I guess the first question I have, Dan, is just -- or maybe Joe, with respect to the LightSquared relationship, could you talk about kind of the sequencing of that relationship? Obviously, you've received money from them presumably as a prepayment to start building out sites for them. Is that how we should think about the relationship working, is that this is going to be a consistently cash flow positive kind of prepaid relationship with the company? And if that's the case, kind of -- obviously, you have a second lien on the spectrum, but we're not really sure what spectrum is really there to be used and what kind of first lien room is ahead of you in that company. Could you elaborate a little bit on kind of your comfort level with their funding situation and how far you're willing to go down this path and maintain your comfort level?
Sure. So a couple things. So first off, we've gotten the $290 million, and let me just point out that from a cash basis versus the accrual basis on the books will be different. So obviously, we will be getting pre-funding of any work that we would be doing for LightSquared. But from a book perspective, we will be accumulating those cash payments and deferred revenue, and then they will get recognized as we turn on segments of the network. So understand that there will be a difference between cash recognition and book recognition. I think Dan mentioned in his remarks that we need clear GPS spectrum before we go forward. So we can get started with a lot of the planning and those things, but we need to get clearance on the spectrum before we start any heavy construction.
And just quick -- following up on that Joe, beyond the SEC approval, assuming that they do get it, again, how far again are you willing to go down this path? Is there any funding contingencies on this? Because, I guess, LightSquared thinks that they need about $3.5 billion more money through their peak funding period in 2013 in order to kind of have the business they want to have. Are you kind of going to do this, and I guess how far are you willing to go down the path without any incremental funding announcement?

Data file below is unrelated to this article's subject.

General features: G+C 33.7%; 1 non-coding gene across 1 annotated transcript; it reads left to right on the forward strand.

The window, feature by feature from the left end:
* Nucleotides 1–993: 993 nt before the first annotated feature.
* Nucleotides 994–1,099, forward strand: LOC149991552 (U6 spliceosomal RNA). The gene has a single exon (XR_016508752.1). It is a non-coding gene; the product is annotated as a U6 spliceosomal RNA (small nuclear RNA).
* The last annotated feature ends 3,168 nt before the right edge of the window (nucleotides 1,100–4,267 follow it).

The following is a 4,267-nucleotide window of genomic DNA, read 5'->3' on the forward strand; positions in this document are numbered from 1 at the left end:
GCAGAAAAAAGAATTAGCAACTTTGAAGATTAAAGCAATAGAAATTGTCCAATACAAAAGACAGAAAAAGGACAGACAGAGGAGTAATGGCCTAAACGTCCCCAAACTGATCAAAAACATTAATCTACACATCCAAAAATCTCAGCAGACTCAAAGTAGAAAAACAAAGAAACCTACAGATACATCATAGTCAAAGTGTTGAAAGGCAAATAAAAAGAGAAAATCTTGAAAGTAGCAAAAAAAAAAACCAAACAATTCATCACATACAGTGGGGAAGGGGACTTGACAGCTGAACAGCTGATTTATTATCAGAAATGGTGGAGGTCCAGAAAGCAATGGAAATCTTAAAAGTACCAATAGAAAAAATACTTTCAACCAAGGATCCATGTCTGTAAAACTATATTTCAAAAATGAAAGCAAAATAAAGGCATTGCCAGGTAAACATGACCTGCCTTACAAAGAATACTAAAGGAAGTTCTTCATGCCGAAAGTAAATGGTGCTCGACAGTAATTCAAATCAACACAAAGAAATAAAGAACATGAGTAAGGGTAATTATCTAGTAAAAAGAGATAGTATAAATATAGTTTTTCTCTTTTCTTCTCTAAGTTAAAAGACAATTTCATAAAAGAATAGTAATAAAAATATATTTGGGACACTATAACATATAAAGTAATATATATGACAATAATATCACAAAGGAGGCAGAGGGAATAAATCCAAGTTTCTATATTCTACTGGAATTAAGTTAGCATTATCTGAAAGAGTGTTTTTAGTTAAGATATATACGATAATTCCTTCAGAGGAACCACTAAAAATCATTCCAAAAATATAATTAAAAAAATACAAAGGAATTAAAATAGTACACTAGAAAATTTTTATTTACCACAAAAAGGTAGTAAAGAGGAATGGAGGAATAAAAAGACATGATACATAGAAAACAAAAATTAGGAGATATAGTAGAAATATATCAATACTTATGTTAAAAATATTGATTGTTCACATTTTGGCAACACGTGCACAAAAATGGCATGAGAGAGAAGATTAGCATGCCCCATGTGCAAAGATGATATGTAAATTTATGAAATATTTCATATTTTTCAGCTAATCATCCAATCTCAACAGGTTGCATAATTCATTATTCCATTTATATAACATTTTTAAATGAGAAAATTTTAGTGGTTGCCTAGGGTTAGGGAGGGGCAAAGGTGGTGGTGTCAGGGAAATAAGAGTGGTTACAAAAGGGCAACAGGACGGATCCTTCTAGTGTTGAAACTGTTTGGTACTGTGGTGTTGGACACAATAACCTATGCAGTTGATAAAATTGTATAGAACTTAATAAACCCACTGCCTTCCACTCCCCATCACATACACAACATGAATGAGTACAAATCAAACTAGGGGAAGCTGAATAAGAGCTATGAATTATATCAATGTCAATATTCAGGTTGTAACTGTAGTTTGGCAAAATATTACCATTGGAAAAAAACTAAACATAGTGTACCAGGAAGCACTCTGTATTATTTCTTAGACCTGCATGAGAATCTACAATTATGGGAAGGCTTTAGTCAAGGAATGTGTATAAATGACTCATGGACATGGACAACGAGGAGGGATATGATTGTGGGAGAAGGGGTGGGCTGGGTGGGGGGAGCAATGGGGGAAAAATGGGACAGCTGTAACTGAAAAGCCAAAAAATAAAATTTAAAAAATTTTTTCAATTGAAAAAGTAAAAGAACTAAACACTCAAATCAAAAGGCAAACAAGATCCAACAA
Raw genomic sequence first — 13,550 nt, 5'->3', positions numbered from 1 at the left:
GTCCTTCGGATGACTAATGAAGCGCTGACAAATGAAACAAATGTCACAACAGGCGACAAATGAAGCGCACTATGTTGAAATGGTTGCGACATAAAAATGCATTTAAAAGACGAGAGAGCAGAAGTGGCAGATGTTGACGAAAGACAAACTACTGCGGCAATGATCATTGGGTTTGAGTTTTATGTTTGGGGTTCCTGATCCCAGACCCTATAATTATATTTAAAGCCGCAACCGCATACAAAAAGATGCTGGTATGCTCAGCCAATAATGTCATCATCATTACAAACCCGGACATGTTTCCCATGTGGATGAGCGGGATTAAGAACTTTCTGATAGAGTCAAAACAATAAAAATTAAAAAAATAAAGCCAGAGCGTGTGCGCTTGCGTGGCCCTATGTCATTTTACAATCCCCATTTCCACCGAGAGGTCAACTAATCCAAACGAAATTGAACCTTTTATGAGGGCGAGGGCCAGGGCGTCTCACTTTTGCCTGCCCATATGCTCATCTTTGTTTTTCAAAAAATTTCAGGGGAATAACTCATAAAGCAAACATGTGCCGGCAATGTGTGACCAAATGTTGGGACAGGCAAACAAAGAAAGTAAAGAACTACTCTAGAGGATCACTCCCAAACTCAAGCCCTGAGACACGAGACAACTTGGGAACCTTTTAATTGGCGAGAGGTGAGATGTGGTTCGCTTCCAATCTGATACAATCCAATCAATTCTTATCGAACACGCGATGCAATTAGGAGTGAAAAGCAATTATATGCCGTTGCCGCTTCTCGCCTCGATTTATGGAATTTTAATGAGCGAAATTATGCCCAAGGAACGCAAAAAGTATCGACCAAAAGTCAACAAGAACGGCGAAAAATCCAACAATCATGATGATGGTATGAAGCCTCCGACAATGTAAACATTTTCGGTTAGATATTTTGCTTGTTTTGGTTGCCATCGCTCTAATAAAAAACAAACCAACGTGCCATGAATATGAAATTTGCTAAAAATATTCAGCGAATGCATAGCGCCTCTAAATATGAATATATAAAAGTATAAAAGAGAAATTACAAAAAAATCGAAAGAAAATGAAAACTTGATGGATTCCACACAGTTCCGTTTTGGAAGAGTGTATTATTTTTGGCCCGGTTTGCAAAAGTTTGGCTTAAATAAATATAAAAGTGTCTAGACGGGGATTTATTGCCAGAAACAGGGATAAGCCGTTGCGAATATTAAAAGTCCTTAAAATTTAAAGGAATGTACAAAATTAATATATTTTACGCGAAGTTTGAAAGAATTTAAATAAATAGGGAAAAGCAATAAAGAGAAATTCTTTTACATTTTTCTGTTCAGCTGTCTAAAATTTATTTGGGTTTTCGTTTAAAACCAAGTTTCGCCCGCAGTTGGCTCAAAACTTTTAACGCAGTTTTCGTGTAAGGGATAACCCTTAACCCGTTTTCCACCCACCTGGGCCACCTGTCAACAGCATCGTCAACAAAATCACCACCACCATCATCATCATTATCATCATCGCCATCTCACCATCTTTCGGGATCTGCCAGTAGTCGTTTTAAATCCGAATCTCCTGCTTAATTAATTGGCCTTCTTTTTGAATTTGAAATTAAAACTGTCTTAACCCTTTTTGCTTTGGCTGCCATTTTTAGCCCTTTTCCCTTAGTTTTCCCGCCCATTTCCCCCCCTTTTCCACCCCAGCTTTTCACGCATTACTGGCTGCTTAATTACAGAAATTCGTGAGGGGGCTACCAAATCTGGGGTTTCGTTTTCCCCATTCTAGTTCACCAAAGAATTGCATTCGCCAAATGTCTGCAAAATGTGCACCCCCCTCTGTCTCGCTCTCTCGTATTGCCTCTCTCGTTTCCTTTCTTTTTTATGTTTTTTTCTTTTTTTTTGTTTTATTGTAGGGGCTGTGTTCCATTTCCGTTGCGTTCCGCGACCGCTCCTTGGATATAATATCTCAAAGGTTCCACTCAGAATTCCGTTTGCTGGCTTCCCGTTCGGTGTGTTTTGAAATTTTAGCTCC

Well, the arrangements are all prepaid. So we're hoping that during this period of time that they are trying to achieve clearance, they're going to be out in the marketplace going to raise money. So we should have plenty of runway room before anything gets committed.
The next question comes from the line of Phil Cusick.
Philip Cusick - JP Morgan Chase & Co
I guess for Joe, can you go through a little bit for me, the $73 million in disputes and settlements, is that all sort of one time, and so we should really look at that as not really in the jumping off point for 3Q? And then second for Dan, can you talk about your confidence in the company's ability to grow for the year, sounds like June was positive. But we talked about a little higher churn in the third quarter. Where do you expect the gross add share to really come from? Is this the better handset selection? Do you expect more marketing events and things like that, or are you relying on a little reduction in the competitive level of the industry?
Sure. In regards to the items that we talked and the $73 million, we'll always have settlements. So trying to refer to them as one time is probably inappropriate. But we obviously, anytime we have settlements on anything, we'd love to be giving the Street a little heads up before they happen. I was brand new. I wasn't able to do that, so we just wanted to call them out, that they weren't really part of what I'll call the ongoing operations of the business.